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IRS Offers Safe Harbor for Employers Using Retention Credit

Posted on Aug. 11, 2021

New IRS guidance will allow employers to exclude some items from their gross receipts to be able to claim the employee retention credit provided in coronavirus pandemic response laws.

Rev. Proc. 2021-33, 2021-34 IRB 1, provides a safe harbor under sections 448 and 6033 that permits the gross receipts exclusion of amounts involving the forgiveness of Paycheck Protection Program loans; shuttered venue operators grants received under the Economic Aid to Hard-Hit Small Businesses, Nonprofits, and Venues Act; and restaurant revitalization grants received under the American Rescue Plan Act of 2021 (P.L. 117-2).

Issued August 10, Rev. Proc. 2021-33 explains that although the amount of forgiveness of a PPP loan or an ERC-coordinated grant received by a taxpayer isn’t included in gross income, it would be included in gross receipts. If employers choose not to use the optional safe harbor, they must include those amounts in their gross receipts.

The guidance requires that employers consistently apply the safe harbor by excluding eligible items for each calendar quarter that are relevant in the determination of an employer’s eligibility for the ERC. It notes that an employer may be eligible for the ERC if its gross receipts for a calendar quarter decline by a specific percentage as compared with the prior calendar quarter.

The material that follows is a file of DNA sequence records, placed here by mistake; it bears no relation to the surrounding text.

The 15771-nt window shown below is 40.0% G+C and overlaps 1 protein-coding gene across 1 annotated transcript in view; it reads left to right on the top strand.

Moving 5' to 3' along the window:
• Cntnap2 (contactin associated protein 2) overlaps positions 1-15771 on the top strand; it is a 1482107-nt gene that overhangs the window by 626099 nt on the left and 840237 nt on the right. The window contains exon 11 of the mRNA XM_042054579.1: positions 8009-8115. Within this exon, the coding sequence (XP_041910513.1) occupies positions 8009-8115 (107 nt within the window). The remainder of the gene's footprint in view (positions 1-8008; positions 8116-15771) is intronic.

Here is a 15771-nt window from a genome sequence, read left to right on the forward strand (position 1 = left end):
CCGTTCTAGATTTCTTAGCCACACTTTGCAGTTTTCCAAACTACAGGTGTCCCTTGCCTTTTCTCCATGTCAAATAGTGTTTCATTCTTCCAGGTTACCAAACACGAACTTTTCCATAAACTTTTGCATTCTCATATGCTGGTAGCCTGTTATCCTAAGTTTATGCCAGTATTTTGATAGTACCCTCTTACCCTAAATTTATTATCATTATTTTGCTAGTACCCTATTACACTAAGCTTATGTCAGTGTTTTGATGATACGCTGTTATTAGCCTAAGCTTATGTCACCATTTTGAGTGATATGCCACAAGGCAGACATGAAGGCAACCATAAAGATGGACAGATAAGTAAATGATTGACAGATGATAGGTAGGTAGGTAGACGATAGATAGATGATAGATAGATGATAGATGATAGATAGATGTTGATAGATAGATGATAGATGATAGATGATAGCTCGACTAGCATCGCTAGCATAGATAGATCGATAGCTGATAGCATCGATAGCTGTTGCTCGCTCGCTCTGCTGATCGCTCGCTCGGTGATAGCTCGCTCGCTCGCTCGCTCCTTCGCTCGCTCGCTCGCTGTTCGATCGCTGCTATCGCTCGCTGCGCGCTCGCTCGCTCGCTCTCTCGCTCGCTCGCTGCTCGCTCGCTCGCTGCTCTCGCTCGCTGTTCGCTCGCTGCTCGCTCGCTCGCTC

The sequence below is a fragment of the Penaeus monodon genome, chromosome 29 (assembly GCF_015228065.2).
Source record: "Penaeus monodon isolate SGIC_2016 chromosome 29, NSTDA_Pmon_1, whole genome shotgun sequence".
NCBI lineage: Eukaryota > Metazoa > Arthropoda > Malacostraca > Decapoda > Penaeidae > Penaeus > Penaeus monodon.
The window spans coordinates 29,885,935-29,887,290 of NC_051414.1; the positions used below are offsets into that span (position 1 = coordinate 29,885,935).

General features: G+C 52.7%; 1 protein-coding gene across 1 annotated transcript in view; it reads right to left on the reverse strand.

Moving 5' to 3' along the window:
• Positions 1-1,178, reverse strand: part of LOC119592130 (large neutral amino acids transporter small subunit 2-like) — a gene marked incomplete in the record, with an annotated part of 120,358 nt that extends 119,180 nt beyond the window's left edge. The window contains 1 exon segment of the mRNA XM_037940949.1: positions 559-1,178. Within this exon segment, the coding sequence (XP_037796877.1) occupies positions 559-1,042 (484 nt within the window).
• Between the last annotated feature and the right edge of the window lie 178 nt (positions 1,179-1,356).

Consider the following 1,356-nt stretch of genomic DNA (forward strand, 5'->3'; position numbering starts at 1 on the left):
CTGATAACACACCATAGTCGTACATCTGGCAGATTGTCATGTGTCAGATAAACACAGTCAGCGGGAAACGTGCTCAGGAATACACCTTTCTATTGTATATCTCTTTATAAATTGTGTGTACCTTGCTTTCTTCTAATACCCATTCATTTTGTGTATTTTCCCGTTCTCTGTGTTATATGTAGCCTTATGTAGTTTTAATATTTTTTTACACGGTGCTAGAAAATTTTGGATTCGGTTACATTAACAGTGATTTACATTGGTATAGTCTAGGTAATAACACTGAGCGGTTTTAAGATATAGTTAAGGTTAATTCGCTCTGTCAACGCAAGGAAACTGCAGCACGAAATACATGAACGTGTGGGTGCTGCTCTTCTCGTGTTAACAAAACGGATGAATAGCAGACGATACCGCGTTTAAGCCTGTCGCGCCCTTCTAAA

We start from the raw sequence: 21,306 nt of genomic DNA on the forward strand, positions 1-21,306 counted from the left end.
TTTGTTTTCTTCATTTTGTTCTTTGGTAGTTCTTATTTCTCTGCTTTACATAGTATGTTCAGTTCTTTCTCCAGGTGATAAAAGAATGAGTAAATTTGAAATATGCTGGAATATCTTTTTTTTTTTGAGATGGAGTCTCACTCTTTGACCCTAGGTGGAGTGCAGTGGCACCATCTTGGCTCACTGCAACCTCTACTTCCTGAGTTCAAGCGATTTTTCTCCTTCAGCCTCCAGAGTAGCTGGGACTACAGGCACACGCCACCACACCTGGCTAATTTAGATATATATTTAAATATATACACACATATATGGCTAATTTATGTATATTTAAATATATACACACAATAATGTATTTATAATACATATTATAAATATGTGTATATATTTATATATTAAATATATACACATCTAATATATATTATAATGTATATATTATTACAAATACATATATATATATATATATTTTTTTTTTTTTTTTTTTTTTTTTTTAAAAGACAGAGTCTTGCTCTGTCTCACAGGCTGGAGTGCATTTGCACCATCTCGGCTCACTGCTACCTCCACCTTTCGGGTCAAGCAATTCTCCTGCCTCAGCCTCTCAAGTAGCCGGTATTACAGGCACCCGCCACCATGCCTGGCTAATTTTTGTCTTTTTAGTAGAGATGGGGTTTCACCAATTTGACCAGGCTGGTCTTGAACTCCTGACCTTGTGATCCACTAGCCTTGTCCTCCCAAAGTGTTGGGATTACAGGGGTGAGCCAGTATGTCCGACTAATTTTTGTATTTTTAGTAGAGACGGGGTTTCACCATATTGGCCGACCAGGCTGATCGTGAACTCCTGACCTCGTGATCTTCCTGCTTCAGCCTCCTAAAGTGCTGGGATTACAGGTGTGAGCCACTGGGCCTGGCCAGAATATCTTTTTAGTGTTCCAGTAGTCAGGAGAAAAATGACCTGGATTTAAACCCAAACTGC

Under aggregation rules, an employer must apply the safe harbor exclusion to all employers that are treated as a singular employer.

Rev. Proc. 2021-33 is the latest in a string of ERC guidance, following Notice 2021-20, 2021-11 IRB 922, which dealt with qualified wages paid after March 12, 2020, and before January 1, 2021; Notice 2021-23, 2021-16 IRB 1113, which covered rule changes during the first two calendar quarters of 2021; and Notice 2021-49, 2021-34 IRB 1, which covered changes during the second two calendar quarters of 2021.

The ERC was originally enacted in the Coronavirus Aid, Relief, and Economic Security Act and applied through the end of 2020. The credits were extended through the first and second quarters of 2021 in the Taxpayer Certainty and Disaster Tax Relief Act of 2020 and extended further through the third and fourth quarters of 2021 in ARPA.

Treasury and the IRS said in a release that they will continue to monitor pending ERC legislation and will provide additional updates as needed.

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